19     statement, this appears in English at pages 3 to 4 and in B/C/S at page

20     3, in paragraph 9 you indicate that the first time you got out of the

21     compound you witnessed the "complete change to Knin."  I would like you

22     to please explain to the Court what you meant by that?

23        A.   The complete change to Knin applied to the population and the

24     state of the city.  As I indicated earlier on, it had been a -- what I

25     would describe as a bustling town for its size.  People frequenting the

Page 7159

 1     bars and cafes, going about their everyday business.

 2             After the 4th and 5th of August, it became clear to me that there

 3     were very few civilian personnel remaining within that city.  The

 4     population had diminished, and indeed when I travelled around the city I

 5     saw evidence of the considerable bombardment that that city had received.

 6        Q.   Can I take that last sentence of your answer -- well, let me just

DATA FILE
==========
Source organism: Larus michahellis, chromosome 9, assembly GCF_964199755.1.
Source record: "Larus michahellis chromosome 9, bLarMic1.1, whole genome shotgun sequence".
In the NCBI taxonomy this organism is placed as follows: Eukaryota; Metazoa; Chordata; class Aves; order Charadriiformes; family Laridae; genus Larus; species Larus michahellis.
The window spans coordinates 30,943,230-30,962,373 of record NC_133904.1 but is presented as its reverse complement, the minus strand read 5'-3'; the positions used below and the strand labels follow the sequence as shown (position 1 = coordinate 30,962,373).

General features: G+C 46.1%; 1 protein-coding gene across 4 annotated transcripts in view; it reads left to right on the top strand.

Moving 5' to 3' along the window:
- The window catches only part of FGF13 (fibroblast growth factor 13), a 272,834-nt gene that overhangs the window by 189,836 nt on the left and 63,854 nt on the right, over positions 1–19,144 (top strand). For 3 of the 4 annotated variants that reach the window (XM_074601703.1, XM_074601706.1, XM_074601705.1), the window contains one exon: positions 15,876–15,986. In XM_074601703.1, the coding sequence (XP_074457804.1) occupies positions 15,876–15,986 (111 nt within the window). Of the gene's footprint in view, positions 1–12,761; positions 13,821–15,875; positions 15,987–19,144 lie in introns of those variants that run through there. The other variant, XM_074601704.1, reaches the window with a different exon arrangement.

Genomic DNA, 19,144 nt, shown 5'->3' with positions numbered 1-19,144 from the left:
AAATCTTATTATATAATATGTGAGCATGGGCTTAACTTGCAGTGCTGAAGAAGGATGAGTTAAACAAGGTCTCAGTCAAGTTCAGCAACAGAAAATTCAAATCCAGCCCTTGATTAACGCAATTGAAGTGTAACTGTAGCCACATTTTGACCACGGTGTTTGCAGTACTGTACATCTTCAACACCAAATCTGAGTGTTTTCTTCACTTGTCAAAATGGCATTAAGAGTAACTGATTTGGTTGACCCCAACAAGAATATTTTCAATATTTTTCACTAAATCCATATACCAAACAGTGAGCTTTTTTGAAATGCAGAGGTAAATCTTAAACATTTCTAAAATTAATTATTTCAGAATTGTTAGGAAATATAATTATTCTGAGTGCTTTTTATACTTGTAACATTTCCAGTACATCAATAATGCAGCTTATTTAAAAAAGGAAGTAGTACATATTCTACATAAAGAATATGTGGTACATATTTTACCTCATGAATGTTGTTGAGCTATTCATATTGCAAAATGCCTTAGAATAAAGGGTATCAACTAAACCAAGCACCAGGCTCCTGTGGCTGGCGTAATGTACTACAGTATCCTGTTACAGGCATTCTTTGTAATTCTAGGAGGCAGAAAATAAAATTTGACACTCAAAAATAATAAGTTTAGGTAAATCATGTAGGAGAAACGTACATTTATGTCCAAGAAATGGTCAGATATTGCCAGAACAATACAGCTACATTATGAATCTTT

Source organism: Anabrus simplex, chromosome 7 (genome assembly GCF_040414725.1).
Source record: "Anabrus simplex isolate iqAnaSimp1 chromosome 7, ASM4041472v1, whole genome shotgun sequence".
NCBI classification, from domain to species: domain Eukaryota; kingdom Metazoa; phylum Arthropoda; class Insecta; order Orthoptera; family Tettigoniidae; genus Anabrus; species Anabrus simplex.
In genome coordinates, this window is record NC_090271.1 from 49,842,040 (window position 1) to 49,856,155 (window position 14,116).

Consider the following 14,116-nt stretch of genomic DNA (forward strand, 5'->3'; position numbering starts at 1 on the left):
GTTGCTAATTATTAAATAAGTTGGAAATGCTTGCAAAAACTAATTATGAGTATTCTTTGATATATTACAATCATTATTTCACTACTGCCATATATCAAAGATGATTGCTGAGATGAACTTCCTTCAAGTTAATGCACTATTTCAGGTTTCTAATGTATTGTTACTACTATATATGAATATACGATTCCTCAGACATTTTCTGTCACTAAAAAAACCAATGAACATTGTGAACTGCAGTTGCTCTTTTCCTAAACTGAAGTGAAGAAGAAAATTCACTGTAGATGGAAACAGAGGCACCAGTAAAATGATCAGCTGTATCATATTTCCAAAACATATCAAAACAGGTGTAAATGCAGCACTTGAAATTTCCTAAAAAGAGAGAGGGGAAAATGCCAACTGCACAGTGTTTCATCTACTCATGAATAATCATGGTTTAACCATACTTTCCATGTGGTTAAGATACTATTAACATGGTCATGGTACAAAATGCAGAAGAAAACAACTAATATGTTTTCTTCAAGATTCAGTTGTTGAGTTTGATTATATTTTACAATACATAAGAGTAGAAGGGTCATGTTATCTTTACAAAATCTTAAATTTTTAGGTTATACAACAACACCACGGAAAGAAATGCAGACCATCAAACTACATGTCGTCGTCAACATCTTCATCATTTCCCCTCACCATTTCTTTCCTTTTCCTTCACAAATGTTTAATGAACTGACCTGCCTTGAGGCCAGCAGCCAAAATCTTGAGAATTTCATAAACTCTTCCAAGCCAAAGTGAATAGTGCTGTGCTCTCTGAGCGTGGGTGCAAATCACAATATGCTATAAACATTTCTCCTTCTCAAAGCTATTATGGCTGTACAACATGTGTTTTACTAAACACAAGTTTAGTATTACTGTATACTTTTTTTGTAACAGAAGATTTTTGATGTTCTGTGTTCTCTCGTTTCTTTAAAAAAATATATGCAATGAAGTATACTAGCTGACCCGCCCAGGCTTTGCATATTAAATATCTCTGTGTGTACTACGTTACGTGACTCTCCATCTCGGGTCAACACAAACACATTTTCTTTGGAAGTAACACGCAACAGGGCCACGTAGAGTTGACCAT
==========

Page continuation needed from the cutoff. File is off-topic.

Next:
7     ask you.  Did you observe shelling damage in Knin?

 8        A.   Yes, I did, and it was clear that it was fresh shelling damage,

 9     and again we had received training in identifying from which directions

10     mortars and shells, by their distinctive patterns had come.  It was also

11     clear to me that the buildings in the areas that I described and

12     highlighted on the map had also been hit.

13        Q.   And are you referring to the areas which you circled on the

14     aerial photograph?

15        A.   I am indeed.

16        Q.   And can you tell the Court whether the damage that you saw from

17     shelling was concentrated or confined to any particular areas of the

18     town?

19        A.   It was throughout the town.

20        Q.   Thank you.  I'd now like to discuss your observations of what

21     happened outside of Knin in the weeks following Operation Storm.

22             In paragraph 10 of your first statement, and in e-court that is

23     page 4 in English and page 3 in B/C/S, in paragraph 10, Mr. Dangerfield,

24     you indicate that on 9 August, which was the first time that you had a

25     patrol, you visited the town of Kistanje, and can you please describe to

Page 7160

 1     the Court what it was you witnessed happening in that town.

 2        A.   I remember it well.  When we drove into the outskirts of Kistanje

 3     it was clear to me that there were a lot of individuals dressed in

 4     Croatian military uniform.  The atmosphere was tense.  My appearance in

 5     the Land Rover that I was travelling was clearly unwanted.